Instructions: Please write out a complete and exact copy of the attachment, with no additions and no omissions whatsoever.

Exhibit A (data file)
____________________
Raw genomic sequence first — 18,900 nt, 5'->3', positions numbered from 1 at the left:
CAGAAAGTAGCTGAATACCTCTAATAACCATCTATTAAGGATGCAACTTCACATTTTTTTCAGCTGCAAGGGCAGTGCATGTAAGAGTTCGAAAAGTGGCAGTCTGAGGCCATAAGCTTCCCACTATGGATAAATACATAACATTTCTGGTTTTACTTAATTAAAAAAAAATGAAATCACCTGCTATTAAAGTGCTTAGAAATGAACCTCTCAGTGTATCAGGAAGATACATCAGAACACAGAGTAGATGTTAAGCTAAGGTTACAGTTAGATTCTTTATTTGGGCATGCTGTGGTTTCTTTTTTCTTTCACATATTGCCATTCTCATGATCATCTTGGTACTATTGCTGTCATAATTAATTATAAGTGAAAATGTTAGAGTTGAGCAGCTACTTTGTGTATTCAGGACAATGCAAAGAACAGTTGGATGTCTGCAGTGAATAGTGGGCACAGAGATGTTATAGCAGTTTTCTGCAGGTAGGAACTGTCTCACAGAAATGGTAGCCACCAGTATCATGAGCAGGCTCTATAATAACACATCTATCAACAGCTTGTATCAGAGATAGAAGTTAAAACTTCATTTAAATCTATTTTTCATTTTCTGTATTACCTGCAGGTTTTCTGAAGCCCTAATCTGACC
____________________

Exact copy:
Raw genomic sequence first — 18,900 nt, 5'->3', positions numbered from 1 at the left:
CAGAAAGTAGCTGAATACCTCTAATAACCATCTATTAAGGATGCAACTTCACATTTTTTTCAGCTGCAAGGGCAGTGCATGTAAGAGTTCGAAAAGTGGCAGTCTGAGGCCATAAGCTTCCCACTATGGATAAATACATAACATTTCTGGTTTTACTTAATTAAAAAAAAATGAAATCACCTGCTATTAAAGTGCTTAGAAATGAACCTCTCAGTGTATCAGGAAGATACATCAGAACACAGAGTAGATGTTAAGCTAAGGTTACAGTTAGATTCTTTATTTGGGCATGCTGTGGTTTCTTTTTTCTTTCACATATTGCCATTCTCATGATCATCTTGGTACTATTGCTGTCATAATTAATTATAAGTGAAAATGTTAGAGTTGAGCAGCTACTTTGTGTATTCAGGACAATGCAAAGAACAGTTGGATGTCTGCAGTGAATAGTGGGCACAGAGATGTTATAGCAGTTTTCTGCAGGTAGGAACTGTCTCACAGAAATGGTAGCCACCAGTATCATGAGCAGGCTCTATAATAACACATCTATCAACAGCTTGTATCAGAGATAGAAGTTAAAACTTCATTTAAATCTATTTTTCATTTTCTGTATTACCTGCAGGTTTTCTGAAGCCCTAATCTGACC